Dipak Bhattacharya dbhattacharya200498 at YAHOO.COM
Sat Jan 28 17:03:11 UTC 2012

Much of what is stated below is known fact. But since the question has been raised a reply is desired. 

idea of an ‘Aryan’ origin of the Harappan Culture is not very old, at least not
old as a well circulated theory. The first decades after the discovery of the
Indus Valley Civilization saw the unanimous idea of its pre-Vedic character.  Among works known to me it was theVedic Age,George Allen and Unwin, 1951 ed R.C.Majumdar and A.D.Pusalkar, i.e. Volume
I of the HCIP,that first brought such an idea to the notice of
serious scholars. The second figure in Plate VIII facing page 177 is that of a ‘MODEL
Pusalkar (p.194) stated, “some scholars still regard the Vedic civilization as
older than that of the Indus Valley.” Pusalkar's hints were vague. From my knowledge of other publications I
can ascertain that R. C. Majumdar, S. K. Chatterji, B. K. Ghosh. Amalananda
Ghosh, D.D.Kosambi and B. B. Lal of the fifties did not subscribe to the idea
of an Aryan origin of the Harappan Culture. 
the seventies I first heard the argument of some historians stationed in Varanasi
that since the Sarasvati had dried up during the Harappan age the Ṛgvedic mention
of the river as a mighty stream overflowing with water means that the Vedic descriptions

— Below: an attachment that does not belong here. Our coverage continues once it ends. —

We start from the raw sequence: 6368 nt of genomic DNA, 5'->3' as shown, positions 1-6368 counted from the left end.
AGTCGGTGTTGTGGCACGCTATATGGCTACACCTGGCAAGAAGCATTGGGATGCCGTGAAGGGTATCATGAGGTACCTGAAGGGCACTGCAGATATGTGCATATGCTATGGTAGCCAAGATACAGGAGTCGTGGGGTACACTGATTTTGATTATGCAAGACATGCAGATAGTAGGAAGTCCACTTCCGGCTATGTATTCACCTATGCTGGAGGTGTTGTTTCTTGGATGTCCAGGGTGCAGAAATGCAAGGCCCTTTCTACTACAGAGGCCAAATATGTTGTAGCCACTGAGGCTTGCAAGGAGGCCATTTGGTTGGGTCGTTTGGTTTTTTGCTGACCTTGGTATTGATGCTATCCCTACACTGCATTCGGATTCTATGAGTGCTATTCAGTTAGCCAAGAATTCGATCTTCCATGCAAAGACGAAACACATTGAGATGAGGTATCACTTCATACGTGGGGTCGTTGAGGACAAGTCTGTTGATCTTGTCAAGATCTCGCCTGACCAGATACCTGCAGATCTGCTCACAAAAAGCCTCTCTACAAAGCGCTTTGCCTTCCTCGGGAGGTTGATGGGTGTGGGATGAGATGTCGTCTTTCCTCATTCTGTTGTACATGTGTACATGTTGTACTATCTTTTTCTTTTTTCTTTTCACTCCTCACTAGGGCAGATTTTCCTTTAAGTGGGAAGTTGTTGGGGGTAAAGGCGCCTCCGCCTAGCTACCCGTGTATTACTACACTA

pre-date the Harppan civilization. This, I admit calls for a plausible
explanation. My own idea is that even according to the Mahabharata the whole of
the Sarasvati never dried up. Professor Shivaji Singh of Gorakhpur brushed away
my argument and asked me to read the literature of the proponents of the idea. In fact it is not that I have not read. But I am not convinced. Specialists on the history of rivers should clarify. 
the seventies the theory has found increasing number of adherents. Even B. B. Lal
is said to have the same idea.
have not verified what B.B.Lal has actually said but many questions must be
answered by those who speak for the Vedic origin of the Harappan Culture. 
is no definite evidence that the Harappans knew the horse. Why?
early Ṛgvedic culture is overwhelmingly pre-agricultural pastoral while the Harappan
one, as far as the archaeological remains show, is urban. Under the
cicumstances three major transitions must have taken place and left their
traces in literature:
a.       The
transition from the Rgvedic culture to the urban Harappan civilization
b.      The
advent of the dark age indicated by the millennial non-urban gap between the
decline of the Indus Valley Civilization  and the rise of the Mahajanapadas in the first millennium B.C.E.
c.       The
rise of the cities in the first millennium B.C.E. then must be a renewal.                     

Where are the traces of these
three transitions?
are many other questions that have not been raised here and that should be satisfactorily
answered before a Vedic origin of the Harappan culture can become a plausible
theory. Till now the scale is heavier in favour of the orthodox archaelogists' and philologists' view.
I must add here that I do not deny the possibility of Harappan influence on the Vedic culture. Rather, my evidences point to this.


 From: alakendu das <mailmealakendudas at REDIFFMAIL.COM>
To: INDOLOGY at liverpool.ac.uk 
Sent: Saturday, 28 January 2012 7:18 PM

To all,
Can anyone elaborate me on the fact the inhabitants of Harappa  and Mohenjodaro in the Indus valley civilisation  were a part of the indigenous Aryan culture. any references or texts will of help to me.

Thanking you                            Alakendu Das.

mailmealakendudas at rediffmail.com

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